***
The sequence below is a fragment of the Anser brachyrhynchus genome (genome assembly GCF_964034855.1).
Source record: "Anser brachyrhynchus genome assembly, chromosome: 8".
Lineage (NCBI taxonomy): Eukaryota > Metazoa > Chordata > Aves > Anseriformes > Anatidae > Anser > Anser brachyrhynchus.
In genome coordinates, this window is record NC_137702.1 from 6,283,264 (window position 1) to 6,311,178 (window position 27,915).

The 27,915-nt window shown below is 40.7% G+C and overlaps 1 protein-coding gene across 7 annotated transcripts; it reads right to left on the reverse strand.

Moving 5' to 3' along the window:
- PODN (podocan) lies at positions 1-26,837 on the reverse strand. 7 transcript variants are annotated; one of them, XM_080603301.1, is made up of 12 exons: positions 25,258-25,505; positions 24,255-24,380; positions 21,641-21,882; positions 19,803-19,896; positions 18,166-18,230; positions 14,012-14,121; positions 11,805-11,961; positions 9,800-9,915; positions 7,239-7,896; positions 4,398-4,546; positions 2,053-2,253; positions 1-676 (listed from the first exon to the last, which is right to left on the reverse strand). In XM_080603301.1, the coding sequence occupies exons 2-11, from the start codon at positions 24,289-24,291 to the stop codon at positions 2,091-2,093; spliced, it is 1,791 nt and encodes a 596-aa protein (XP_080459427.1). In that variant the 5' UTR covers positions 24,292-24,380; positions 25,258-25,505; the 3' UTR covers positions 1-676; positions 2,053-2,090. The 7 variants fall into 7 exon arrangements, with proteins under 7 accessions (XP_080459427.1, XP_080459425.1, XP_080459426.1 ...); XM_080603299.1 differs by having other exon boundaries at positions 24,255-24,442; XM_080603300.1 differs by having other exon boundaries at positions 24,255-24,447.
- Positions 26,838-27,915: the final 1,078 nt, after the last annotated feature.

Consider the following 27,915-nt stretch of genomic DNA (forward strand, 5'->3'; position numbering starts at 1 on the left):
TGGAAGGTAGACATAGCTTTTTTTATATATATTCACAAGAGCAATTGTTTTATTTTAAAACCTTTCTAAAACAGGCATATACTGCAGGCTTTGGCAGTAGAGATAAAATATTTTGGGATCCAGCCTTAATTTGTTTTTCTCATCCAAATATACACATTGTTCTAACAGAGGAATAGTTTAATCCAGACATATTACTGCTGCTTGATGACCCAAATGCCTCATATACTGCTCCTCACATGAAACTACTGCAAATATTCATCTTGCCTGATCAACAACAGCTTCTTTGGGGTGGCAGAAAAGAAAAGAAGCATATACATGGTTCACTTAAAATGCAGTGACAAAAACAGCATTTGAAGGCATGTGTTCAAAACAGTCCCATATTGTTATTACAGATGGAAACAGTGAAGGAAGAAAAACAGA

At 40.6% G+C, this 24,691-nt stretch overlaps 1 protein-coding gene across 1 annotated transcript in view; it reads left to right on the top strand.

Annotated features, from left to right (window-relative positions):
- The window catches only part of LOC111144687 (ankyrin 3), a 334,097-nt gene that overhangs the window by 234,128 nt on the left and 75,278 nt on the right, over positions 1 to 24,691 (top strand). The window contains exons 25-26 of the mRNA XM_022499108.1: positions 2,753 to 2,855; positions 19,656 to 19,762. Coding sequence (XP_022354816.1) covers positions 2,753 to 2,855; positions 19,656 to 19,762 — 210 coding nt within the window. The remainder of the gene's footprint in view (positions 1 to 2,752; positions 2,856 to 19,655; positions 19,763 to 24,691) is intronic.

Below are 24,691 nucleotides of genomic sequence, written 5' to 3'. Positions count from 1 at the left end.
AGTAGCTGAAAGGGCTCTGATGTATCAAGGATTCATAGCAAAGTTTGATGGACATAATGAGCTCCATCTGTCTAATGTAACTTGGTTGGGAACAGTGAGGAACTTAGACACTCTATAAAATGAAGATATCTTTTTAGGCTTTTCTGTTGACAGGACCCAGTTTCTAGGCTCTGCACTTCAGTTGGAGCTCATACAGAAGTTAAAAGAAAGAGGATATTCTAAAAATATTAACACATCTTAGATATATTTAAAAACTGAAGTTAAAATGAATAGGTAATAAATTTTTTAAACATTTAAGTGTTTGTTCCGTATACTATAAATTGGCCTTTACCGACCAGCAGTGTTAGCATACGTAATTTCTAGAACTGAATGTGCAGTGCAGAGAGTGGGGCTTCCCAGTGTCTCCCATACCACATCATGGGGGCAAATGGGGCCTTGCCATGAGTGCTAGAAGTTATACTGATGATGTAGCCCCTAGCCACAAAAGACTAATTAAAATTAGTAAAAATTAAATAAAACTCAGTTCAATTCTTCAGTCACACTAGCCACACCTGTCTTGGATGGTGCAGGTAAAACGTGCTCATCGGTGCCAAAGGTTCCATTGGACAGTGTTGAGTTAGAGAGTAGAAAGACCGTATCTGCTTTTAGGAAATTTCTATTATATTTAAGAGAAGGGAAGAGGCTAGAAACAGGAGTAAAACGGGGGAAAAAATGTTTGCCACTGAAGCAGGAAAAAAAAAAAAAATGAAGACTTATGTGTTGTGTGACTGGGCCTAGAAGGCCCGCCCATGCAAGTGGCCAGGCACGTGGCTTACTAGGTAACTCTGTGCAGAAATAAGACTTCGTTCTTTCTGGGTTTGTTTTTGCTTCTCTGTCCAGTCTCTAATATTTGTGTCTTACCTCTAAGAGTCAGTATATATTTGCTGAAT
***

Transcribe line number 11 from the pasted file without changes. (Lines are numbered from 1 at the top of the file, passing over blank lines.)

At 40.6% G+C, this 24,691-nt stretch overlaps 1 protein-coding gene across 1 annotated transcript in view; it reads left to right on the top strand.